He and other environmental groups are working with a new generation of climate activists who value rules to protect public health and equal access to nature over traditional conversational priorities, like extended protections of the earth. wild nature.
“When we talk about climate, we are also talking about access to technology and economic opportunities,” he said.
Sanchez emigrated from Mexico City as a child. He and Gutiérrez-Graudiņš both described being shaped by the experience of becoming the only person of color in the hall of traditional California environmental organizations.
“It’s so frustrating when I’m in environmental spaces where it’s mostly white dominated,” Sanchez said. “It isolates me as a Latino. Often to this day, I’m one of the very few people of color in space.
Gutiérrez-Graudiņš said the environmental movement will have failed if Latinos, who make up 40% of the state’s population, continue to feel this way. But some movement organizers just don’t get it.
“People would be having meetings at an Orange County yacht club and wondering why no one else came,” she said. “There was a lot of genre, Hey Marcela, can you bring some like Latinos for that?” As if I had baskets of people.
The view outside the rings from the streets
Marco Lemus, Food Justice Organizer at Richmond’s Urban Tilth, attended a recent climate protest in San Francisco. He also attended the Glasgow meeting, demonstrating in the streets
Its aim was to “highlight that the climate crisis is the product of our systems” and to argue that “it is not something we can just get out of”.
Lemus grew up in the shadow of the Richmond refineries. He said he didn’t believe anyone at the COP had their best interests in mind. This is why he preferred to get involved in climate justice through direct action.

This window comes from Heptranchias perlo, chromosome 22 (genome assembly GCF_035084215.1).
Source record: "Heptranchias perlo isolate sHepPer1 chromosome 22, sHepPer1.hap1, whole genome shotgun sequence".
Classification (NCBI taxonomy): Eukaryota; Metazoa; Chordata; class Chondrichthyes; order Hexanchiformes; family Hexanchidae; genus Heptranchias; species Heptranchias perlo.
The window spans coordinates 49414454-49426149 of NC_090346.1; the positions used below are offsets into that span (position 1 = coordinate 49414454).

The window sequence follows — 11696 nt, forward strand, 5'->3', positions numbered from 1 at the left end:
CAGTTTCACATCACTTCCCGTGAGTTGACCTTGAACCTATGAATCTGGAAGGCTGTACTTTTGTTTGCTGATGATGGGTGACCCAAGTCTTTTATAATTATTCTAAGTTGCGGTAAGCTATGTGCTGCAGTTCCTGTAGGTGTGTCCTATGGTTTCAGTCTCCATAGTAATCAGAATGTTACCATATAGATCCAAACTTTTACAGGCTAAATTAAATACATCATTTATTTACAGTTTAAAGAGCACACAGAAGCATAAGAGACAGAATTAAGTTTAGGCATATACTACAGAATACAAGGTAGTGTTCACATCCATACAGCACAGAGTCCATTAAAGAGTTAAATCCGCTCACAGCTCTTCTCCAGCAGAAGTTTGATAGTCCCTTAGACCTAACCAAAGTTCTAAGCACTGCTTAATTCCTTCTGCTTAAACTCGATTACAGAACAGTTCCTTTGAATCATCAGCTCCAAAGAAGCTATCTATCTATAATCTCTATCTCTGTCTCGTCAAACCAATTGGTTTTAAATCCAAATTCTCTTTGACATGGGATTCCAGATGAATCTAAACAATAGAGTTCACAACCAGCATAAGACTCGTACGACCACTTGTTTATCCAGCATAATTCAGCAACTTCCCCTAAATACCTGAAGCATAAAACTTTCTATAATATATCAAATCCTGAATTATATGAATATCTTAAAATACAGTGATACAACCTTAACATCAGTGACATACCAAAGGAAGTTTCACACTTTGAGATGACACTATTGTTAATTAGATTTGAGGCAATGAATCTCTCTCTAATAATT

For Lemus, California is not the model. This is where city children suffer from asthma and farm workers die of heat exhaustion. He fears that his generation will spend their entire lives dealing with climate disasters.
This is why Lemus made his first international plane trip to protest against COP26.
24-year-old Violeta Vasquez is not interested in international climate conferences. She said diplomats, politicians and COP experts should return to their hometowns and examine what is helping communities, including Latinos most affected by climate change and the fossil fuel industries.
Last week, she and a friend moved some mulch there, bundling stems of teosinte, a wild ancestor of corn that the indigenous peoples of southern Mexico domesticated many years ago. She turns to the indigenous peoples who built civilizations around corn and whose traditions are still celebrated by Mexican Americans,
“Indigenous peoples, since before colonization, have always been very aware of our relationship between humans and the Earth, of the need to live in harmony,” she said.
She says that whether through direct action or community gardening, the most effective strategy is one that builds a constituency and demands urgent action.
Sanchez agrees: “At the end of the day, it doesn’t matter if you’re in Sacramento or at the COP. It is the political capital that you have behind your advocacy that will make the difference, ”he said.